I enjoy biographies and learning about other places - traveling without ever leaving my couch. This semi-fiction, semi-autobiographical book seemed a great choice for this month's First Reads selection. The book is filled with her experiences, but more with her longing for more. More peace, more romance, more beauty, more.. Saudade. The indescribable longing for something that you're not sure of, whether it be happy or sad, that's just out of reach with your fingers, and slipped away from your to I enjoy biographies and learning about other places - traveling without ever leaving my couch. This semi-fiction, semi-autobiographical book seemed a great choice for this month's First Reads selection. The book is filled with her experiences, but more with her longing for more. More peace, more romance, more beauty, more.. Saudade. The indescribable longing for something that you're not sure of, whether it be happy or sad, that's just out of reach with your fingers, and slipped away from your tongue so it can't even be described. The author shares stories of her life in California and Azorean Islands, as well as her career as a news writer. She leaps headlong into stories, with hiking boots and fire gear at the ready during droughts and fires, a sad normalcy in California for part of her career. Worn from experiencing this, she headed back to the Azorean Islands, where life is slower, and simpler... Except while bulls are charging at you, narrowly held by handlers with ropes. Between and during the narrative, she adds in theories that she believes to be true. I liked the first, but they soon grew a little tiring, distracting from the narrative and self-serving. An example: "The Importance of Dawdling Theory: This theory holds that there is nothing more valuable than time to waste. The most interesting things are the ones tucked away in the empty spaces to be discovered when dawdling, loitering, lying in bed. It's the only part of the universe you can truly call your own." Overall, the book is filled with the author's passion, but the factual, blunt manner is sometimes tinged with a hint of despair that makes it a less enjoyable read than I'd like. She touches on her romances, and issues thereof, in a manner which sings for sympathy, but I couldn't generate it. I wish her well, of course, but some of this portion could have been skipped with no impact to the tale.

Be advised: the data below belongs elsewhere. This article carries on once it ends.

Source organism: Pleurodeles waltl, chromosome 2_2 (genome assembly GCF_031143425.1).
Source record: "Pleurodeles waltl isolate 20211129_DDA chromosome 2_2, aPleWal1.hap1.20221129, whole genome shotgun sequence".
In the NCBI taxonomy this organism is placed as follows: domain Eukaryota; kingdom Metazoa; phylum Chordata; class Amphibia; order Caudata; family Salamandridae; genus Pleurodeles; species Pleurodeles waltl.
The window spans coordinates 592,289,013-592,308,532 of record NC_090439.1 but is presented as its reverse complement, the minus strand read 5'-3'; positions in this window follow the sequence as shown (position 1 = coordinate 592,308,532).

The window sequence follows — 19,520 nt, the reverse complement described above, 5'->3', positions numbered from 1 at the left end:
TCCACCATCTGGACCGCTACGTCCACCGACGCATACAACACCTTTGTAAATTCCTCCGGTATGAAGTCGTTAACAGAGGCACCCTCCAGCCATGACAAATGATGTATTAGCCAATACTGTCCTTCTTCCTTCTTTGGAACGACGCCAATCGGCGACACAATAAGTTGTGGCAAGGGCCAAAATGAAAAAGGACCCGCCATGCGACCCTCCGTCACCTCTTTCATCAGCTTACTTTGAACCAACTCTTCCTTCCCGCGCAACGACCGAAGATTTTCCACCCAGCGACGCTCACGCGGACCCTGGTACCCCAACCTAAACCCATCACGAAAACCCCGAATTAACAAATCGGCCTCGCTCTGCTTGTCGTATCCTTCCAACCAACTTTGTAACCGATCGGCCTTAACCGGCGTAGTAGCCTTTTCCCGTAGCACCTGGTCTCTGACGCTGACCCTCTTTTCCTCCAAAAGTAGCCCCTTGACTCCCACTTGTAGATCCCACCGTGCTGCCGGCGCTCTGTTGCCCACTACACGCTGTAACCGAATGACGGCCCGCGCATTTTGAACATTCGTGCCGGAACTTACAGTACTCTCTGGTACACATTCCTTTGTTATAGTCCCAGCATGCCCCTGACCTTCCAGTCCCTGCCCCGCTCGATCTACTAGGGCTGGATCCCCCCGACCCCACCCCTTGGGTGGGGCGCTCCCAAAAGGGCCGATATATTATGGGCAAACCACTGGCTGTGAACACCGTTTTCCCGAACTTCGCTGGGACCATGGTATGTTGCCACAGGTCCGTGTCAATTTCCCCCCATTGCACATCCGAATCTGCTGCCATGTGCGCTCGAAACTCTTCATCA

4. 5 out of 5

    Mandy